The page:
It depends on the context‌.

Signals are not wrong or right, they are adequate or inadequate, depending on the context. Social development, based on communication, depends on giving the right signals within the right context.


Negative social feedback‌

Learning about limits: Although wolf-pups are allowed to train behaviour in almost any way, limits are set already in an early state of development.


Playfully learning about limits

Social (playful) interaction between American Staffordshire: over-expression of signals by the mother as invitation to the pups; playful aggressive interaction between pups.


Playfully learning about limits

Play-fighting for an object‌


Playfully learning about limits

Wopu (F1). Social play between juvenile poodles and wolves / coyotes.


It depends on the context‌. Adequate context: - approach of conspecific - neutral/friendly approach of dominant

Inadequate context: - offensive approach of dominant social partner

Invitation for playing: upright-down posture.


It depends on the context‌. Adequate context: - aggressive approach of unfamiliar individual - maintained display posture of conspecific - defending resources against nondominant - continued Inadequate context: - friendly approach - social partner

Offensive threat. Overall size maximised, tail raised, ears turned back, showing teeth, nose upwards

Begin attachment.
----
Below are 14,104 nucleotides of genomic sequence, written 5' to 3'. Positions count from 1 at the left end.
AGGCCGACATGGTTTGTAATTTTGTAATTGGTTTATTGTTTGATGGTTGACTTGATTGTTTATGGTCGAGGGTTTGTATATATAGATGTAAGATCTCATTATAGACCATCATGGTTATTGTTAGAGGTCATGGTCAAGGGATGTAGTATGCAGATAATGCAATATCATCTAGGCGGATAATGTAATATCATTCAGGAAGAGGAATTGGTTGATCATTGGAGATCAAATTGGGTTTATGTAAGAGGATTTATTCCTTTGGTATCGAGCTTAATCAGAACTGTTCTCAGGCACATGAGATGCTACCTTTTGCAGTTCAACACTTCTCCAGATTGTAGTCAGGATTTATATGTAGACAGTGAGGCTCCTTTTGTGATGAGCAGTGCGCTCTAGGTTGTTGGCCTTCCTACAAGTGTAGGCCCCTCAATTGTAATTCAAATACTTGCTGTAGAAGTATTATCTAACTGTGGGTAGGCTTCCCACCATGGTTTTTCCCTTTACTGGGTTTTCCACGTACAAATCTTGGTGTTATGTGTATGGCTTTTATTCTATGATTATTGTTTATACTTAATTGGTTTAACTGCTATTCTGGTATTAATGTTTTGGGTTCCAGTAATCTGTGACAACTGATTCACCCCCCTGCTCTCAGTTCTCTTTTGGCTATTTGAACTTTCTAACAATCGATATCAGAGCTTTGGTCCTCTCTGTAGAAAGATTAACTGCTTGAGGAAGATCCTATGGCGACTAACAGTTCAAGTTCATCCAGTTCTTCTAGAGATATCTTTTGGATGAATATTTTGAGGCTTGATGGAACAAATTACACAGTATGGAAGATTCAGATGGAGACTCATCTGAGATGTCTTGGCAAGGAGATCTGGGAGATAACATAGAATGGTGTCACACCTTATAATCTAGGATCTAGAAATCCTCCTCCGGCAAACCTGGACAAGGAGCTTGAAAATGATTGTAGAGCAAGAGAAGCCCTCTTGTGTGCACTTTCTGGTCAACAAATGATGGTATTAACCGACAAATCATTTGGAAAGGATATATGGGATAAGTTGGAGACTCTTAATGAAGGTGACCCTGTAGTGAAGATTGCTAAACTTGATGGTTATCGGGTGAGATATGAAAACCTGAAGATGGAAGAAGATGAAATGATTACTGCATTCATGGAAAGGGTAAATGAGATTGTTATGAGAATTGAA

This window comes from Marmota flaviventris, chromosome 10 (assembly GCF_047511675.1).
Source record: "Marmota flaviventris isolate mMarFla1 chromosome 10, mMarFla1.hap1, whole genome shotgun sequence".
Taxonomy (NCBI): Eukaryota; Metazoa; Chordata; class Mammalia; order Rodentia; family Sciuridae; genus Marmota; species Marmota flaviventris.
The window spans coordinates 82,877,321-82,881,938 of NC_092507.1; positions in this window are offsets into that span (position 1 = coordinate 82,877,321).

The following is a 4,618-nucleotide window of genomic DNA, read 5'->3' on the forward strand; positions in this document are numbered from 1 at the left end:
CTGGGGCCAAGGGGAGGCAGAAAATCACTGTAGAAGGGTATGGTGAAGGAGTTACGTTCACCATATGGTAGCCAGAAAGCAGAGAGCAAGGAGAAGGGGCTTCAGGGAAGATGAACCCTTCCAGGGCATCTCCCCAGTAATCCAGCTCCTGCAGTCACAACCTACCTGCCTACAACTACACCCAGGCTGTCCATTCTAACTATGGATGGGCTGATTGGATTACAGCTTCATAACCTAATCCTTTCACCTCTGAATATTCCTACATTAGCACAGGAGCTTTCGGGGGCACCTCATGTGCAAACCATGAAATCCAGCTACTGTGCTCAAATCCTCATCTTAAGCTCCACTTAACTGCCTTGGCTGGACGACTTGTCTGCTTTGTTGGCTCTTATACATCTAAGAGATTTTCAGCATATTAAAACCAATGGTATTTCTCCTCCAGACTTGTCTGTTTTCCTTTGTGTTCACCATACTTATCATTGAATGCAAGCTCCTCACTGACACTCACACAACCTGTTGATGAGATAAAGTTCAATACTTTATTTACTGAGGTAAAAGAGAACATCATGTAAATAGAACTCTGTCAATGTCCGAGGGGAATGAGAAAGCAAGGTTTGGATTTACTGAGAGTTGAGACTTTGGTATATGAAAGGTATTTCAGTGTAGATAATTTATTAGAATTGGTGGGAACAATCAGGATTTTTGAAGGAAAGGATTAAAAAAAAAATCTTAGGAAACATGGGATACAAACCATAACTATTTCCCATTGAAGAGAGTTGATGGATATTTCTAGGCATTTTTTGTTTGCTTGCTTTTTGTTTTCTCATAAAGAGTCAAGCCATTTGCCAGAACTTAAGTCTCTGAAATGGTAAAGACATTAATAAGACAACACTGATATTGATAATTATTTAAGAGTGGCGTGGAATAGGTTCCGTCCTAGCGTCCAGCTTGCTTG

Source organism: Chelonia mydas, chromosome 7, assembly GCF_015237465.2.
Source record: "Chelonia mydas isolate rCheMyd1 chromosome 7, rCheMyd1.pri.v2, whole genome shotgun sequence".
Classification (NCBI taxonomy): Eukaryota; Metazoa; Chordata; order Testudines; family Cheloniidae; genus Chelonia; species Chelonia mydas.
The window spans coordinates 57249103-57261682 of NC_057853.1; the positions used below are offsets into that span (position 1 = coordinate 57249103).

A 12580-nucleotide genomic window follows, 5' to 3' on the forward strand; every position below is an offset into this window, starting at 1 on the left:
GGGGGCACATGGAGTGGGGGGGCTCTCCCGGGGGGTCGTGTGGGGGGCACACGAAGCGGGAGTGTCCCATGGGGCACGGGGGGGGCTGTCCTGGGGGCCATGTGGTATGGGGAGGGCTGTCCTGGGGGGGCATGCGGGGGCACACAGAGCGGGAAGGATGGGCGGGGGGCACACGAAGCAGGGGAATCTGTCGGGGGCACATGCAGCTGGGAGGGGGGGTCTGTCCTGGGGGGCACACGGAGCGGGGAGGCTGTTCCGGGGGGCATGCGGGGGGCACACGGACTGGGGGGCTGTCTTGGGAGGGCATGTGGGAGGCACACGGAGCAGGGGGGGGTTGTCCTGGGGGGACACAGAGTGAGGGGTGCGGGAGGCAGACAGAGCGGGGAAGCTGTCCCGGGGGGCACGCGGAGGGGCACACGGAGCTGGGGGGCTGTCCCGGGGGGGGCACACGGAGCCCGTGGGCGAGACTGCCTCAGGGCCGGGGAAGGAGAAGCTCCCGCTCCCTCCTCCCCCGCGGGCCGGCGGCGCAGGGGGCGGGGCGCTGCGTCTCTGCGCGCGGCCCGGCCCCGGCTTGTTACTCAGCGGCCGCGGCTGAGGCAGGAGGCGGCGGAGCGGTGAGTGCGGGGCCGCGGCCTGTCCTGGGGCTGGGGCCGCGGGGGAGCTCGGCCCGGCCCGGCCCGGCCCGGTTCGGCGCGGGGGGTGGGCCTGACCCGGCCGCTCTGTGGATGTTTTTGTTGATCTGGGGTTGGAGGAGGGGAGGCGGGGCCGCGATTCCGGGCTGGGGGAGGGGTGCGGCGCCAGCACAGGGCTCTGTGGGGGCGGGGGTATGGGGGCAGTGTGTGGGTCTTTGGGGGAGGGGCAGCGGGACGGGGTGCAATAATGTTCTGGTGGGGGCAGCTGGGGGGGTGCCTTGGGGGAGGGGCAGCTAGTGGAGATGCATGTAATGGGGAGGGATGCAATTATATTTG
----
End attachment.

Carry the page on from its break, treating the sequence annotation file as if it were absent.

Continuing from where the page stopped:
It depends on the context‌. Adequate context: - potential threat - offensive approach of dominant

Inadequate context: - socio-positive approach of social partners - familiar external signals

Submissive/anxious: Reduced overall size, ears directed backwards, tail turned down.


Differential communication avoids aggression

Extensive ritualistic threatening behaviour of a dominant in response to the approach of a younger one: without aggressive interaction an agreement is found.


Submission: avoiding aggression

Submissive-defensive approach (left) towards a dominant (right). The threatening behaviour of the dominant is highly ritualistic but sufficient to regulate the careful challenge of the younger one.


Defensive threatening

Defensive threatening (with playful components) to defend a resource.


Submission: avoiding aggression

Appeasement – details make the difference.


Learning about the context…. • social preferences and mechanisms are primed during the socially sensitive phase. • time point and duration of sensitive phases are species (strain/breed) specific. • social learning continues throughout life.

• Dogs: sensitive phase between 3 and 20 weeks of age (peak at about 7 weeks).


When? What is the appropriate time point or phase?

• end of lactation • physical independence • the more complex the social system, the longer the phase of ‘social weaning’ • social independence


When? What is the appropriate time point or phase?